Lawyers with Alliance Defending Freedom (ADF) have been busy of late racking up important wins for the religious freedom of college campus clubs in Texas and the free speech rights of pro-life supporters in front of abortion clinics in California.

In Texas, ADF represents Ratio Christi, a Christian apologetics organization with student chapters on various university campuses across the country. As The Daily Citizen recently reported, ADF initiated a lawsuit on Ratio Christi’s behalf after the club was denied “official” status at the University of Houston-Clear Lake (UHCL) because of the club’s requirement that the group’s leaders agree to live by the mission and values of the Christian organization.

The university based its denial of official status on those leadership requirements, saying they violated the school’s nondiscrimination policy, which prohibits discrimination on the basis of race, sex, sexual orientation, gender identity, and many other categories. Apparently, agreeing to live by biblical principles was considered “discriminatory.”

As ADF pointed out in the lawsuit it filed against UHCL, the university allowed many other clubs to require their members and leaders to subscribe to the missions of their organizations, resulting in sororities for women, sports teams segregated by sex, and ethnic clubs and veterans groups with restrictive membership and/or leadership requirements that could be considered “discriminatory.” That disparity of treatment violated Ratio Christi’s constitutional rights, ADF alleged in the lawsuit.

And UHCL must have agreed, because ADF recently announced the university has now agreed to officially recognize Ratio Christi as a campus club. ADF legal counsel Caleb Dalton announced the good news in a press release, while explaining that the issues are not settled until UHCL changes its official policies.

“Today, Ratio Christi received the good news they deserve—as a result of our lawsuit, the University of Houston-Clear Lake has now fully recognized the Christian student organization as a registered club on campus, granting them equal treatment among their peer groups,” Dalton said. “We commend the university and its general counsel for taking quick action to correct this injustice.

“Now, the university must do the next right thing and rescind the unconstitutional policies that are still in place that were used to exclude Ratio Christi because it requires its leaders to agree with its values and mission. It’s natural and expected that a Christian organization would require its leaders to be Christian; the university allows other organizations to have similar, commonsense leadership requirements.”

Presumably, the lawsuit will stay in place for now until the university agrees to change its policies, but the recognition of Ratio Christi is a great first step.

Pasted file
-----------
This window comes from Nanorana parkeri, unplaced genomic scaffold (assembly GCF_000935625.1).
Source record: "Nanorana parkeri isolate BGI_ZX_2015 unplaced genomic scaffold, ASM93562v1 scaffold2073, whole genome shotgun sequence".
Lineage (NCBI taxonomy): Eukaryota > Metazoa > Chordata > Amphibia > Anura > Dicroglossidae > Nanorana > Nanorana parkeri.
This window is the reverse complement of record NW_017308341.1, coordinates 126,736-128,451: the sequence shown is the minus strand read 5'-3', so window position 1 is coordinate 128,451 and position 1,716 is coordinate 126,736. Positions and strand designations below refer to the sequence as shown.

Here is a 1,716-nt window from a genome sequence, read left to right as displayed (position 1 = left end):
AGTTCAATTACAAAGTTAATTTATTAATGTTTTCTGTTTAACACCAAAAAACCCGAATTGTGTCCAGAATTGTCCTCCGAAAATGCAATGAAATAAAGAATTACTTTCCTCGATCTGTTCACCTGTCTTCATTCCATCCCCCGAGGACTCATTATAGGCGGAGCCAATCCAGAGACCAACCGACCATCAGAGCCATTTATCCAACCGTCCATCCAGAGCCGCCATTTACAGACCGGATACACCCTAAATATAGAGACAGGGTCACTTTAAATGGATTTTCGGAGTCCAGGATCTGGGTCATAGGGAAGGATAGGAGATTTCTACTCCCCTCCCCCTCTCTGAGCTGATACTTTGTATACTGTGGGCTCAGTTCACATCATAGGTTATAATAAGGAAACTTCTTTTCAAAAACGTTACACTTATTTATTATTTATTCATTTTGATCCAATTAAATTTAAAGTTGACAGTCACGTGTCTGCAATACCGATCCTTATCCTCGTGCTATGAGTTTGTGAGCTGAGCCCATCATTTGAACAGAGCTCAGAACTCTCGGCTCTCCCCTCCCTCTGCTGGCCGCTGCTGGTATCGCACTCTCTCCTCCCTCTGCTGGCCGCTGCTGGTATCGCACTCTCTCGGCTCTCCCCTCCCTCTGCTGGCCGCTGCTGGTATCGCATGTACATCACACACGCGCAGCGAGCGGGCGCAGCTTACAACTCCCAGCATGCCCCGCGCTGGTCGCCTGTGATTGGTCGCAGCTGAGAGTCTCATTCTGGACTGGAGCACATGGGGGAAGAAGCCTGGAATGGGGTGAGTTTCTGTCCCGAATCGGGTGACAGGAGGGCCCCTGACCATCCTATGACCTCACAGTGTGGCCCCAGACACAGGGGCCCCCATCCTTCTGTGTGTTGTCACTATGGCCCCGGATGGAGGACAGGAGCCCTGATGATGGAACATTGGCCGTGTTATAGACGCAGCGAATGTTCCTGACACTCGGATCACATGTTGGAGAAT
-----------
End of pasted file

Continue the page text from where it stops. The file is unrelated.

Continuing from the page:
The Texas case is Ratio Christi v. Khator.

ADF also announced a court victory in California involving the rights of peaceful pro-life sidewalk counselors attempting to talk to women entering an abortion clinic.

In October, a new law, SB 742, went into effect in California that made it unlawful to approach within 30 feet of a person or an occupied vehicle at a “vaccination site” for the purpose of harassment, intimidation or interfering with that person. It also prohibits the same behavior within 100 feet of the entrance to a “vaccination site.”

Ostensibly passed to prevent protestors from impeding people attempting to get a COVID-19 vaccination, it also served a secondary purpose of keeping peaceful sidewalk counselors from approaching women entering abortion clinics with information on alternatives to abortion. Many abortion facilities, in addition to performing abortions, offer vaccinations against sexually transmitted diseases.

ADF filed a lawsuit on behalf of Right to Life of Central California (RTL) alleging that the law violates the free speech rights of RTL’s representatives. On October 30, a federal judge issued a temporary restraining order (TRO) blocking the enforcement of SB 742’s restriction on “harassment” against the pro-life group, which shares a parking lot and sidewalk with a Planned Parenthood facility next door. Another hearing will be scheduled shortly to consider whether the TRO should be extended.

“The court concludes that [Right to Life of Central California] is likely to show that SB 742 is not narrowly tailored to serve the state’s interest of ensuring access to vaccination sites. Thus, [Right to Life] has shown a likelihood of success on the merits of its First Amendment freedom of speech claim,” the court order stated.

ADF celebrated the victory in a press release.

“Free speech won the day not just for our client, Right to Life, but for every other speaker in California. We applaud the court’s decision to protect the First Amendment rights of every Californian, regardless of their viewpoint, and halt enforcement of this unconstitutional state law,” said ADF Senior Counsel Denise Harle. “The court rightly acknowledged SB 742’s double standard in restricting pro-life outreach while permitting other types of speech, such as picketing about a labor dispute. We are thankful Right to Life’s staff and volunteers can continue their critical mission of serving vulnerable women in the central California region with their free, life-giving services.”

The lawsuit is Right to Life of Central California v. Bonta.

Launched in 1994 by the leaders of various Christian ministries, including Dr. James Dobson, the founder of Focus on the Family, ADF has become one of the preeminent legal organizations in the world for defending life, religious freedom and free speech. It has won 13 victories at the U.S. Supreme Court since 2011 on behalf of its clients, and been involved in hundreds more cases at all levels of the U.S. and international legal systems.

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